Invitations to show your support for this cause, that one or the other drop into my mailbag on a fairly regular basis. Most of them are politely declined, while a few are accepted.
One I accepted recently was to sign the Holocaust Educational Trust’s book of remembrance for Holocaust Memorial Day.
I was glad I did. Having to sit and sign the book forced me to think, for a minute or two, about what holo-caust is and how mankind manages to go through that sort of madness.
It was also sobering to sit in front of a backdrop that said “Europe 1933-1945. Darfur 2003-?”. A pretty eloquent way of making the point that holocaust is not something that ended with the removal of the Nazis after World War Two but which has happened again in very different parts of the world.
The Holocaust Educational Trust is a body that I have worked with on and off over the years that I have been in parliament. It is best known for organising trips for school children in the UK to visit the remains of the Auschwitz concentration camp.
I went on one of these trips two years ago along with some senior pupils from schools in Orkney and Shetland. It was, for us all, a profound and moving experience.
I was struck later by how much more distant the events of the Second World War are for children and young people growing up today than they were for me and my contemporaries. As a child in the 1970s the war still seemed very close. There were many older people who had fought in or otherwise experienced it for themselves.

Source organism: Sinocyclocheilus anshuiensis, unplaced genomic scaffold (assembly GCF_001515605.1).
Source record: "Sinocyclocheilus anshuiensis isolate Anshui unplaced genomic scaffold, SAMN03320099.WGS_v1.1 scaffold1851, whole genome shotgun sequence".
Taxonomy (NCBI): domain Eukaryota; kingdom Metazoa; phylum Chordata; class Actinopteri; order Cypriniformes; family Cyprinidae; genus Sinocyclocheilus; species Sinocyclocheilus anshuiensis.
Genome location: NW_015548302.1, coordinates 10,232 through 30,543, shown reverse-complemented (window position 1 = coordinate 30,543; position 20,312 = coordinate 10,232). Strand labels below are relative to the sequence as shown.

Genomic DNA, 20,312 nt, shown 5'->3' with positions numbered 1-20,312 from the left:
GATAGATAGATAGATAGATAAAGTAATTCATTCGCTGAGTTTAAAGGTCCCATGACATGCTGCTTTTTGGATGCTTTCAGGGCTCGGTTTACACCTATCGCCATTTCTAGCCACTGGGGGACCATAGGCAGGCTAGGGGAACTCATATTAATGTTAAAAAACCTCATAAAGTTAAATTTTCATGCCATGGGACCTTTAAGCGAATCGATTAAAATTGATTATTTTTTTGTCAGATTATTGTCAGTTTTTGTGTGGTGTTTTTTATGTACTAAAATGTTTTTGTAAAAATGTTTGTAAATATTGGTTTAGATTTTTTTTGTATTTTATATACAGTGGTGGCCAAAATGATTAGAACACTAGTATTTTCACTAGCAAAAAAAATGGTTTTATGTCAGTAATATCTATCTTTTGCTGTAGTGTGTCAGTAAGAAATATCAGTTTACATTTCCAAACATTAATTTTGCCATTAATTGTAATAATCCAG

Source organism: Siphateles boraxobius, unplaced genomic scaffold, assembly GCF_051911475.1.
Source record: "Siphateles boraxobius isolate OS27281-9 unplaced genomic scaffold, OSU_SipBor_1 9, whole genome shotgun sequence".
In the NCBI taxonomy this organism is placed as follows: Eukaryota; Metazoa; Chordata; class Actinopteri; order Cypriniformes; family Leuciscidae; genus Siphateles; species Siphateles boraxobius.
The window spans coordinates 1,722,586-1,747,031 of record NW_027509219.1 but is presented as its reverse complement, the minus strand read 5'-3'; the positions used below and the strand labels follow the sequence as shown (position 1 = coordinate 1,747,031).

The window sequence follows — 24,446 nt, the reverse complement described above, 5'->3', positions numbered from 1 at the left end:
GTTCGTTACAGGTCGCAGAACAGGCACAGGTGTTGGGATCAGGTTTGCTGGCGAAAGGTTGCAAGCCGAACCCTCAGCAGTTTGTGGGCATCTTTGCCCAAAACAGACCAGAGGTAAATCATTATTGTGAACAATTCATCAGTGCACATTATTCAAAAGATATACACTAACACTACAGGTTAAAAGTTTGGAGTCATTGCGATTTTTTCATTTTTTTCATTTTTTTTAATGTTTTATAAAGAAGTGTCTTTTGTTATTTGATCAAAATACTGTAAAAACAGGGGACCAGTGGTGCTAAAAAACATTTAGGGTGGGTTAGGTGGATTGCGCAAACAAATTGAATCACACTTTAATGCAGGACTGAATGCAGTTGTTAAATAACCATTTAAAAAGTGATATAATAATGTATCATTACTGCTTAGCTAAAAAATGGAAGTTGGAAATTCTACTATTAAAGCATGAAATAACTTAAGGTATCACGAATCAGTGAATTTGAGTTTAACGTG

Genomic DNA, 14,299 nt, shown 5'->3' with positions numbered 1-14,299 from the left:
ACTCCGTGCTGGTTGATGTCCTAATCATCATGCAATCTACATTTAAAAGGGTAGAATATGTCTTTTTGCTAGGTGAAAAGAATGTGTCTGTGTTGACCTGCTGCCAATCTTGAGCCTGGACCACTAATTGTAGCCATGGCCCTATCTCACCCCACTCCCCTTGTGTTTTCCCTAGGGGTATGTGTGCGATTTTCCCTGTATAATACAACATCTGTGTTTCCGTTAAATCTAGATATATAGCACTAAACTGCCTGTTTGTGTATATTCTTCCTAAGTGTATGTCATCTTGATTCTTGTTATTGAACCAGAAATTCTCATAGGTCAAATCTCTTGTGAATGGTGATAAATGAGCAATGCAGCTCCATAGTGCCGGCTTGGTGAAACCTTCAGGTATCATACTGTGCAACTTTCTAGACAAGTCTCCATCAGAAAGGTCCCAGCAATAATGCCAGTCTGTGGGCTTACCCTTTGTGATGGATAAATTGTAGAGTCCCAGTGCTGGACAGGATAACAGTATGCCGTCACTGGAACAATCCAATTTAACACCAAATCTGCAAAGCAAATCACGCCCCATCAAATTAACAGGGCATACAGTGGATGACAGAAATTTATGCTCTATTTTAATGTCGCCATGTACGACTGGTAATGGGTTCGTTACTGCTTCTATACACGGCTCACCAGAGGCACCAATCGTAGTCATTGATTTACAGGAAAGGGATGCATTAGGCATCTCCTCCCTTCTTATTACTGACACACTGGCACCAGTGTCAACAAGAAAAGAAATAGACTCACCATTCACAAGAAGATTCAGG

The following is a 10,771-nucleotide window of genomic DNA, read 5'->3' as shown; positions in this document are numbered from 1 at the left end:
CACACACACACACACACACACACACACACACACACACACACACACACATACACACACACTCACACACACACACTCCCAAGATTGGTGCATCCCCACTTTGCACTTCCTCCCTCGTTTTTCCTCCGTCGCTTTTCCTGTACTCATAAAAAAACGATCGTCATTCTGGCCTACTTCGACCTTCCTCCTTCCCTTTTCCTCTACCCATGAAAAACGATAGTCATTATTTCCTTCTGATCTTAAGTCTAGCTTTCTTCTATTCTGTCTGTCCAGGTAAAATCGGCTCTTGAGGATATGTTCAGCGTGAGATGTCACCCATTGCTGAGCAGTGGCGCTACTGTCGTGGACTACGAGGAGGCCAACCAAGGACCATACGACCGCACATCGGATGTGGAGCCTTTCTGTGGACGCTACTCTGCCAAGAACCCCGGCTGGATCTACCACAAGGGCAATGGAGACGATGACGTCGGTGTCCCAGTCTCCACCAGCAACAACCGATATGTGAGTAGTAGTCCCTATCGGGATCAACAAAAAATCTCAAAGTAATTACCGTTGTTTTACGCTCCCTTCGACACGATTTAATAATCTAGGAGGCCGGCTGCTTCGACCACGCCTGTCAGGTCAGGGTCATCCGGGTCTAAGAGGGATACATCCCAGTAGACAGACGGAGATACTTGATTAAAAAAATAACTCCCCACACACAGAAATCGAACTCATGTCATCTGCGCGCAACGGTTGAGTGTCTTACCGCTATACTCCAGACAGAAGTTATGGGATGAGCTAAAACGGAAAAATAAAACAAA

I was raised on comics like the Victor and Warlord which, even though they were comic strip and highly distorted, gave us an awareness that the war had happened so that when we later came to learn the history it was slightly more real.
Does it matter if we should forget the events of the 1930s and 1940s? I think it does. The old saying is that those who do not learn the lessons of history are doomed to repeat its mistakes. It is true.
As I saw television pictures last weekend of workers in different parts of the UK striking in protest at foreign workers being given contracts in their local area it made me stop and think. We have been through an economic downturn before. It leaves many of us feeling frustrated and powerless and looking for someone to blame.
Focusing on a group of foreign workers in your community and blaming them for your problems is a dangerous thing to do. I do not think that the workers on the picket lines in Lincolnshire or elsewhere are bad or ill-intentioned people. I think they are mostly decent, hard-working people who have been driven to a pretty extreme position by worry about their ability to provide for themselves and their families. They are right to be worried but they are wrong to blame a group of outsiders for their problems. Start that and there is no knowing where it will all finish.
Alistair Carmichael MP